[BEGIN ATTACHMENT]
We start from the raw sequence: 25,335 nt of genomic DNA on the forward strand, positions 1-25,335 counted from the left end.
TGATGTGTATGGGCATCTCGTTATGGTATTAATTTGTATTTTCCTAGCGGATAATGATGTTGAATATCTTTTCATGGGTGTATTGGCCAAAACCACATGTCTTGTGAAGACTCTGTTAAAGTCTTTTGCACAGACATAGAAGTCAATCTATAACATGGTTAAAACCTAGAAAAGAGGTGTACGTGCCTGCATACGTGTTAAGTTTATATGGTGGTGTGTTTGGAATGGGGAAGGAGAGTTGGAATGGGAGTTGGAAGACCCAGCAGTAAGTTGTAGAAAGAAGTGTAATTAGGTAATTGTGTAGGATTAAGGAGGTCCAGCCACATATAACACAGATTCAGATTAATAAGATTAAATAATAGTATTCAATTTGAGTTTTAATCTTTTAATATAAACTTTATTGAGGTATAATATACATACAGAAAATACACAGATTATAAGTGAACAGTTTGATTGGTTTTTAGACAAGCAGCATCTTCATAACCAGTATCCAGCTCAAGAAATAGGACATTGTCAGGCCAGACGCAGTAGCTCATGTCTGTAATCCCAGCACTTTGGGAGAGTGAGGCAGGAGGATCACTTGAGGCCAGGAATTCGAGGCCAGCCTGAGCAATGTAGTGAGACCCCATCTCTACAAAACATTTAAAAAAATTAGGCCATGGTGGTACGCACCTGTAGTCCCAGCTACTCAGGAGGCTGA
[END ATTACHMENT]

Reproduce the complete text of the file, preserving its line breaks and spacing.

We start from the raw sequence: 25,335 nt of genomic DNA on the forward strand, positions 1-25,335 counted from the left end.
TGATGTGTATGGGCATCTCGTTATGGTATTAATTTGTATTTTCCTAGCGGATAATGATGTTGAATATCTTTTCATGGGTGTATTGGCCAAAACCACATGTCTTGTGAAGACTCTGTTAAAGTCTTTTGCACAGACATAGAAGTCAATCTATAACATGGTTAAAACCTAGAAAAGAGGTGTACGTGCCTGCATACGTGTTAAGTTTATATGGTGGTGTGTTTGGAATGGGGAAGGAGAGTTGGAATGGGAGTTGGAAGACCCAGCAGTAAGTTGTAGAAAGAAGTGTAATTAGGTAATTGTGTAGGATTAAGGAGGTCCAGCCACATATAACACAGATTCAGATTAATAAGATTAAATAATAGTATTCAATTTGAGTTTTAATCTTTTAATATAAACTTTATTGAGGTATAATATACATACAGAAAATACACAGATTATAAGTGAACAGTTTGATTGGTTTTTAGACAAGCAGCATCTTCATAACCAGTATCCAGCTCAAGAAATAGGACATTGTCAGGCCAGACGCAGTAGCTCATGTCTGTAATCCCAGCACTTTGGGAGAGTGAGGCAGGAGGATCACTTGAGGCCAGGAATTCGAGGCCAGCCTGAGCAATGTAGTGAGACCCCATCTCTACAAAACATTTAAAAAAATTAGGCCATGGTGGTACGCACCTGTAGTCCCAGCTACTCAGGAGGCTGA